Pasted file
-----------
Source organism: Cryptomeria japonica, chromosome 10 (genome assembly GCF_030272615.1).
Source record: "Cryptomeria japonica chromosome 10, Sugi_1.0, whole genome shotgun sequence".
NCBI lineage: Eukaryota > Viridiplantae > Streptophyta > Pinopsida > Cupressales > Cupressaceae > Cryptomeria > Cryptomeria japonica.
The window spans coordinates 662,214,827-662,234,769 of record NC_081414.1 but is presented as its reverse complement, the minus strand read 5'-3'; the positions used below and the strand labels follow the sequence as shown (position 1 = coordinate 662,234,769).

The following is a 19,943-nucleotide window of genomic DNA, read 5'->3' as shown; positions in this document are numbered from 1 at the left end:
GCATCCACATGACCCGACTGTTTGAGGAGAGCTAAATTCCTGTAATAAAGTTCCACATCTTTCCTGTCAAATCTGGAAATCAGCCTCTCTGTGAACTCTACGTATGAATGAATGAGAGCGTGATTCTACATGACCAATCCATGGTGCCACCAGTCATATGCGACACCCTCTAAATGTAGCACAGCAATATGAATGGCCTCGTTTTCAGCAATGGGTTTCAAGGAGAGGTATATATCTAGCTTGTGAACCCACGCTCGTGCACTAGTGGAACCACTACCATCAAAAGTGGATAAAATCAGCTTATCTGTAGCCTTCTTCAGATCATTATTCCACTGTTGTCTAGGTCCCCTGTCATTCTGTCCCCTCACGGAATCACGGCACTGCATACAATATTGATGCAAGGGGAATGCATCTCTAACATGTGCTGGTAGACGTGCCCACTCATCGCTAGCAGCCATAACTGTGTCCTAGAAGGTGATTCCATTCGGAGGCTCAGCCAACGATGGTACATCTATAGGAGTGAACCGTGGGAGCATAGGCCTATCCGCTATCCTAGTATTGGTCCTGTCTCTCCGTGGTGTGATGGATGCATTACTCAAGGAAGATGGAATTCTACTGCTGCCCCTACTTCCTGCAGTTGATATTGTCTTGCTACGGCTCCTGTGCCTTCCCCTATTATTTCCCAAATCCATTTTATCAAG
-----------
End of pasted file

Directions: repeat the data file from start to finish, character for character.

Source organism: Cryptomeria japonica, chromosome 10 (genome assembly GCF_030272615.1).
Source record: "Cryptomeria japonica chromosome 10, Sugi_1.0, whole genome shotgun sequence".
NCBI lineage: Eukaryota > Viridiplantae > Streptophyta > Pinopsida > Cupressales > Cupressaceae > Cryptomeria > Cryptomeria japonica.
The window spans coordinates 662,214,827-662,234,769 of record NC_081414.1 but is presented as its reverse complement, the minus strand read 5'-3'; the positions used below and the strand labels follow the sequence as shown (position 1 = coordinate 662,234,769).

The following is a 19,943-nucleotide window of genomic DNA, read 5'->3' as shown; positions in this document are numbered from 1 at the left end:
GCATCCACATGACCCGACTGTTTGAGGAGAGCTAAATTCCTGTAATAAAGTTCCACATCTTTCCTGTCAAATCTGGAAATCAGCCTCTCTGTGAACTCTACGTATGAATGAATGAGAGCGTGATTCTACATGACCAATCCATGGTGCCACCAGTCATATGCGACACCCTCTAAATGTAGCACAGCAATATGAATGGCCTCGTTTTCAGCAATGGGTTTCAAGGAGAGGTATATATCTAGCTTGTGAACCCACGCTCGTGCACTAGTGGAACCACTACCATCAAAAGTGGATAAAATCAGCTTATCTGTAGCCTTCTTCAGATCATTATTCCACTGTTGTCTAGGTCCCCTGTCATTCTGTCCCCTCACGGAATCACGGCACTGCATACAATATTGATGCAAGGGGAATGCATCTCTAACATGTGCTGGTAGACGTGCCCACTCATCGCTAGCAGCCATAACTGTGTCCTAGAAGGTGATTCCATTCGGAGGCTCAGCCAACGATGGTACATCTATAGGAGTGAACCGTGGGAGCATAGGCCTATCCGCTATCCTAGTATTGGTCCTGTCTCTCCGTGGTGTGATGGATGCATTACTCAAGGAAGATGGAATTCTACTGCTGCCCCTACTTCCTGCAGTTGATATTGTCTTGCTACGGCTCCTGTGCCTTCCCCTATTATTTCCCAAATCCATTTTATCAAG